- When the extension was last updated: If the last update was more than a year ago, it’s possible the author has stopped working on it. Use extensions that are actively being developed because it indicates that the author would at least be willing to implement a fix if security issues are discovered. Furthermore, if an extension is not supported by the author, then it may stop working if core updates cause conflicts.
- The age of the extension and the number of installs: An extension developed by an established author that has numerous installs is more trustworthy than one with a few number of installs released by a first-time developer. Not only do experienced developers have a better idea about best security practices, but they are also far less likely to damage their reputation by inserting malicious code into their extension.
- Legitimate and trusted sources: Download your plugins, extensions, and themes from legitimate sources. Watch out for free versions that might be pirated and infected with malware. There are some extensions whose only objective is to infect as many websites as possible with malware.
A good backup solution should fulfil the following requirements:
- First, they have to be off site. If your backups are stored in your website’s server, they are as vulnerable to attacks as anything else in there. You should keep your backups off-site because you want your stored data to be protected from hackers and hardware failure. Storing backups on your web server is also a major security risk. These backups invariably contain unpatched versions of your CMS and extensions, giving hackers easy access to your server.
- Second, your backups should be automatic. You do so many things every day that having to remember to backup your website might be unthinkable. Use a backup solution that can be scheduled to meet your website needs.
- To finish, have reliable recovery. This means having backups of your backups and testing them to make sure they actually work. You will want multiple backups for redundancy. By doing this, you can recover files from a point before the hack occurred.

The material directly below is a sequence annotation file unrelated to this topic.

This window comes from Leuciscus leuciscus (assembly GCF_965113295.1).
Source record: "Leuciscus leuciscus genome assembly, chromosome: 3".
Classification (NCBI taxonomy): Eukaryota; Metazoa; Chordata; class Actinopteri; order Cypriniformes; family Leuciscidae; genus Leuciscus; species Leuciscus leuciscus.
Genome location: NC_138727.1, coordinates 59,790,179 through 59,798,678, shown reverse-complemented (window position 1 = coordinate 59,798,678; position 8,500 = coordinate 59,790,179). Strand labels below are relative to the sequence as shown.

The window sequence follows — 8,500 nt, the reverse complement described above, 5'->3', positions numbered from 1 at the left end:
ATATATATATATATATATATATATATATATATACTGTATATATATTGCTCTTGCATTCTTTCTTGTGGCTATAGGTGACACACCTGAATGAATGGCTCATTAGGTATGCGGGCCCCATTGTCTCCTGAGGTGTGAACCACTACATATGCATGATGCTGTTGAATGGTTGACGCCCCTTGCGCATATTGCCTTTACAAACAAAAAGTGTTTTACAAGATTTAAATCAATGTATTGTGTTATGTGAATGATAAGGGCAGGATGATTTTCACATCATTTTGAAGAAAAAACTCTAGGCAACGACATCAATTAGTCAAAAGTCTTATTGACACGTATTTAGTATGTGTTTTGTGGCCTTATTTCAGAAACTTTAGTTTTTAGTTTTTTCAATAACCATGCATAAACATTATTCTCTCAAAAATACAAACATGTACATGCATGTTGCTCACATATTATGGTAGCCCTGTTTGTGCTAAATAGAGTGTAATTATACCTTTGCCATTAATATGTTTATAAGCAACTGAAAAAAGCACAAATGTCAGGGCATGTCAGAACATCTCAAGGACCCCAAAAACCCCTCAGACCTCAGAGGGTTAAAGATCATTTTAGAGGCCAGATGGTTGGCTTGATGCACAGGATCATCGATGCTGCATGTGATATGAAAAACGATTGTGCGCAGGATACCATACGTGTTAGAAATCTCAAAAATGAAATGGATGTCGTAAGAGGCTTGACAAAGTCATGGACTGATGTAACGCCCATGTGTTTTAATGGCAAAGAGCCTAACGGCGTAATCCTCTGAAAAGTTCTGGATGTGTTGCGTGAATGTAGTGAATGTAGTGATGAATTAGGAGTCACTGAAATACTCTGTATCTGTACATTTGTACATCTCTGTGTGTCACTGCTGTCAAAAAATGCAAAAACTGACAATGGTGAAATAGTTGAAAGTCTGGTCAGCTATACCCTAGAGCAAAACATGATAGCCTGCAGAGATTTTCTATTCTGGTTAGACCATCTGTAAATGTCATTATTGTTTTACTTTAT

Here are a few best practices to add for a particular web server:
- Prevent directory browsing: This prevents malicious users from viewing the contents of every directory on the website. Limiting the information available to attackers is always a useful security precaution. Use -Indexes in Apache.
- Prevent image hotlinking: While this isn’t strictly a security improvement, it does prevent other websites from displaying the images hosted on your web server. If people start hotlinking images from your server, the bandwidth allowance of your hosting plan might quickly get eaten up displaying images for someone else’s site.
- Protect sensitive files: You can set rules to protect certain files and folders. CMS configuration files are one of the most sensitive files stored on the web server as they contain the database login details in plain text. Other locations, like admin areas, can be locked down. You can also restrict PHP execution in directories that hold images or allow uploads.
Here are some free website security tools:
- SiteCheck – Free website security check and malware scanner
- Sucuri Load Time Tester – Check and compare website speed
- Sucuri WordPress Security Plugin – Auditing, malware scanner, and security hardening for WordPress websites
- Google Search Console – Security notifications and tools to measure websites search traffic and performance
- Bing Webmaster Tools – Search engine diagnostics and security reports
- Yandex Webmaster – Web search and security violation notifications
- Unmaskparasites – Check pages for hidden illicit content
- Best website security software – Comparison of paid website security services
- Best WAF – Comparison of the best cloud-based web application firewalls
- Netsparker – (Free community edition and trial version available). Good for testing SQL injection and XSS
- OpenVAS – Claims to be the most advanced open source security scanner. Good for testing known vulnerabilities, currently scans over 25,000. But it can be difficult to setup and requires a OpenVAS server to be installed which only runs on *nix. OpenVAS is fork of a Nessus before it became a closed-source commercial product.
- SecurityHeaders.io – (free online check). A tool to quickly report which security headers mentioned above (such as CSP and HSTS) a domain has enabled and correctly configured.
- Xenotix XSS Exploit Framework – A tool from OWASP (Open Web Application Security Project) that includes a huge selection of XSS attack examples, which you can run to quickly confirm whether your site’s inputs are vulnerable in Chrome, Firefox and IE.